Each president in turn formed a strategic alliance with the Lebanese traders who controlled the diamond mines. According to the Canadian authors of one study, “Sierra Leone, Diamonds and Human Security,” a Lebanese named Jamil Muhammad, who was involved in the diamond trade, served as the country’s unofficial co-president throughout the Seventies and Eighties.1 Soon after the mining business was nationalized in 1971, official diamond exports dropped to almost nothing because virtually all the diamonds that were mined were smuggled out of the country, presumably for the benefit of the ruling elite and their Lebanese partners and other foreigners. The consequence, of course, was that virtually none of the country’s diamond wealth benefited Sierra Leone’s citizens.

In 1991 Foday Sankoh, a cashiered army officer, started a rebellion in the diamond-rich region around Kailahun, near the border with Liberia in eastern Sierra Leone. He had picked up some of the Maoist rhetoric of university students in Freetown, but his army, which he grandly called the Revolutionary United Front (RUF), was not so much an indigenous movement based on ideology or ethnic or tribal allegiances as the local expression of region-wide forces that were causing disintegration. According to The Mask of Anarchy, Stephen Ellis’s authoritative account of the Liberian civil wars, Sankoh gained support from Libyan President Muammar Qadhafi in the late Eighties.2 Qadhafi was already backing Charles Taylor, one of many who hoped to topple the Liberian president, Samuel Doe. Taylor’s forces, in turn, had already helped to overthrow the president of Burkina Faso.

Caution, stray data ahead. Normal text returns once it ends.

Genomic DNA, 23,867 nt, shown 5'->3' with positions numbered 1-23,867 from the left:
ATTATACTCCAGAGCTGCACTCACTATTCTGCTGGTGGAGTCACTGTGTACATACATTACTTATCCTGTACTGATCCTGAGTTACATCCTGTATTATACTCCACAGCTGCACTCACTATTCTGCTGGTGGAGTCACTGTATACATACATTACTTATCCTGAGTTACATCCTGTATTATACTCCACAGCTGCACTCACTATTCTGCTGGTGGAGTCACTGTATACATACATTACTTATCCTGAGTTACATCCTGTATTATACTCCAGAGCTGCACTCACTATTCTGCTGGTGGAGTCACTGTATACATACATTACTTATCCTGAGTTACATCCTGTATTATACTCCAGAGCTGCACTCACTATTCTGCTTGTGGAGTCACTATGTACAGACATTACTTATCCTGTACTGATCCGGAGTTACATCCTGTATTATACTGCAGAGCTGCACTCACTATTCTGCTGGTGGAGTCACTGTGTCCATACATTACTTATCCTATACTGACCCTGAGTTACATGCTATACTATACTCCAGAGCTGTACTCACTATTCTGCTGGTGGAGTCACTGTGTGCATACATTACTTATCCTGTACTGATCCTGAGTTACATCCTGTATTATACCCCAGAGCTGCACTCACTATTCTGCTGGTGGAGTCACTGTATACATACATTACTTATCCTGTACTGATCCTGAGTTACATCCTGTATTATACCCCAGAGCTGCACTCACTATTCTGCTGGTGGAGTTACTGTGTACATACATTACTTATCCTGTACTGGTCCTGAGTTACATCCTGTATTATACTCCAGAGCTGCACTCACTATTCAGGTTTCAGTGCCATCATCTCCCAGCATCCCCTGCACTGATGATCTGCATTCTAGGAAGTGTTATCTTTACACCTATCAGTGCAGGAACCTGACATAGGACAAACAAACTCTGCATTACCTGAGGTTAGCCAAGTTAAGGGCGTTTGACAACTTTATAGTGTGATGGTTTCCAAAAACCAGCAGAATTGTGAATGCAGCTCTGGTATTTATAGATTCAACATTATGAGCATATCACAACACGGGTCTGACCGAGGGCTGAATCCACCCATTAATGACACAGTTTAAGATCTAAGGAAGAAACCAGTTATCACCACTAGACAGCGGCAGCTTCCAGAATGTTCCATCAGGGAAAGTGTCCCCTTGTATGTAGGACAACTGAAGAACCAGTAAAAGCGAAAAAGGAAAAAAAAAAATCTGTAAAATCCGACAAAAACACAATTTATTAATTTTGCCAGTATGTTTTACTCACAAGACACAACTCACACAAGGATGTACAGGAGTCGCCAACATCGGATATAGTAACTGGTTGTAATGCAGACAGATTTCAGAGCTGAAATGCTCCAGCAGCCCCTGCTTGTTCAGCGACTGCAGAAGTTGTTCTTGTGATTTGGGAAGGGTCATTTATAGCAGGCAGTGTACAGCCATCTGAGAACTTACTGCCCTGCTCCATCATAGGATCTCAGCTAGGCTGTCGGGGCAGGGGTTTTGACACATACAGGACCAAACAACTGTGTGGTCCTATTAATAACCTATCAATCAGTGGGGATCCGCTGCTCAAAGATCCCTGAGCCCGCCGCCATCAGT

Sankoh was both ambitious for power and ready to be used. Qadhafi, who dreamed of becoming a dominant player in the region, helped to train Sankoh’s troops, and financed the early stages of the rebellion. Burkina Faso’s new head of state, Blaise Compaore, was smuggling diamonds out of Sierra Leone and shipping weapons to Sankoh. But it was Charles Taylor who became Sankoh’s chief ally. Taylor offered a safe haven for the RUF, and provided several of his best units for Sankoh’s initial attack in the east. Taylor also appears to have served as a conduit between Sankoh and the international diamond markets. Most important of all, Taylor provided Sankoh with a model for the efficacy of relentless terror. In 1997, the Liberians, weary of the long years of slaughter, elected Taylor president; now, ironically, with Sankoh’s arrest, he is playing the part of regional peacemaker.